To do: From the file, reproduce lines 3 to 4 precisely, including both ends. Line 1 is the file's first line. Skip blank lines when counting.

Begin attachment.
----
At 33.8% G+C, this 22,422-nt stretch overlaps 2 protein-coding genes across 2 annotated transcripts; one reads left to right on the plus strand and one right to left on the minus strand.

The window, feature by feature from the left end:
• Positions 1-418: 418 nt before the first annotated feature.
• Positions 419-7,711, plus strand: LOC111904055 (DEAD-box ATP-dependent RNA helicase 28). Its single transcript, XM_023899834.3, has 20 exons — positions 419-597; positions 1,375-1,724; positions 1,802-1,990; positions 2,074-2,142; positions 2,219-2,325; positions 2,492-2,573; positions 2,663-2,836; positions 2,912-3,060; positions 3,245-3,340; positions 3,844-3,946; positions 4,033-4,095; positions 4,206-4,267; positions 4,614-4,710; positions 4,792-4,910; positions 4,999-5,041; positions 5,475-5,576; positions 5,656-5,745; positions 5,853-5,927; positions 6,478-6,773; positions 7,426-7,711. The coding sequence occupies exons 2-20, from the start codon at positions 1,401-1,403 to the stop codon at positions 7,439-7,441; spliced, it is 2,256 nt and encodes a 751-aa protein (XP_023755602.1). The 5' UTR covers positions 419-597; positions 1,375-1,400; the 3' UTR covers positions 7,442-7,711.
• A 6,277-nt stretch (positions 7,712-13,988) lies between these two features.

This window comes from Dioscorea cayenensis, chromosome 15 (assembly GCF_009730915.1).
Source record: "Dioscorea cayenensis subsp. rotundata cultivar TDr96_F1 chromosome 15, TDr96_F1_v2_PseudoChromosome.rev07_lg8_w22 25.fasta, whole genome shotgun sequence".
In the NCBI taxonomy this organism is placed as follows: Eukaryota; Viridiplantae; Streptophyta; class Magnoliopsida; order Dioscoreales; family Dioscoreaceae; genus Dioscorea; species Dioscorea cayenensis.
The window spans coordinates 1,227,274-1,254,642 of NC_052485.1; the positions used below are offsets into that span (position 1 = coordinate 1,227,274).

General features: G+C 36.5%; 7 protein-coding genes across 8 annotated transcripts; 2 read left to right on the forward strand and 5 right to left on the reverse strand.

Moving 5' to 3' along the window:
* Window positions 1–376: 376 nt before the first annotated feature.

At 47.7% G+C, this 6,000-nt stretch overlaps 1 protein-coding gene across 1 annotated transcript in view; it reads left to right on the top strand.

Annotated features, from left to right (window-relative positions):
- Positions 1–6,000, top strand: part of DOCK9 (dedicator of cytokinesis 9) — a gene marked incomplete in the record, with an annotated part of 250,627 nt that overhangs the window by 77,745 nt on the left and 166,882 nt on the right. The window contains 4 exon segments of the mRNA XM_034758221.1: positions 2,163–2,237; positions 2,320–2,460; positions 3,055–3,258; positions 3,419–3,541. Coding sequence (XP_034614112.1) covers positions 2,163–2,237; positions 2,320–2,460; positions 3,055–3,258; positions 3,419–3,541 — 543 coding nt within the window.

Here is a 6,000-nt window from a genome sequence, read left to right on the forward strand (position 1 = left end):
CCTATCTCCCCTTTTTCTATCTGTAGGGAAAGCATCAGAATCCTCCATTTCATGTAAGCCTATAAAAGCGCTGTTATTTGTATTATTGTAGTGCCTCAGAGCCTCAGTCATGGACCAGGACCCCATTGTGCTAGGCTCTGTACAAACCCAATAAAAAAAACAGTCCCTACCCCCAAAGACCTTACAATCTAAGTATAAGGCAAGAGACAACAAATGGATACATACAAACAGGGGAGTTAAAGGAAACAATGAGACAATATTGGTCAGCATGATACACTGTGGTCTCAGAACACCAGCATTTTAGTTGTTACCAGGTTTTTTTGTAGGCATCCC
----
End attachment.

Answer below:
• Positions 1-418: 418 nt before the first annotated feature.
• Positions 419-7,711, plus strand: LOC111904055 (DEAD-box ATP-dependent RNA helicase 28). Its single transcript, XM_023899834.3, has 20 exons — positions 419-597; positions 1,375-1,724; positions 1,802-1,990; positions 2,074-2,142; positions 2,219-2,325; positions 2,492-2,573; positions 2,663-2,836; positions 2,912-3,060; positions 3,245-3,340; positions 3,844-3,946; positions 4,033-4,095; positions 4,206-4,267; positions 4,614-4,710; positions 4,792-4,910; positions 4,999-5,041; positions 5,475-5,576; positions 5,656-5,745; positions 5,853-5,927; positions 6,478-6,773; positions 7,426-7,711. The coding sequence occupies exons 2-20, from the start codon at positions 1,401-1,403 to the stop codon at positions 7,439-7,441; spliced, it is 2,256 nt and encodes a 751-aa protein (XP_023755602.1). The 5' UTR covers positions 419-597; positions 1,375-1,400; the 3' UTR covers positions 7,442-7,711.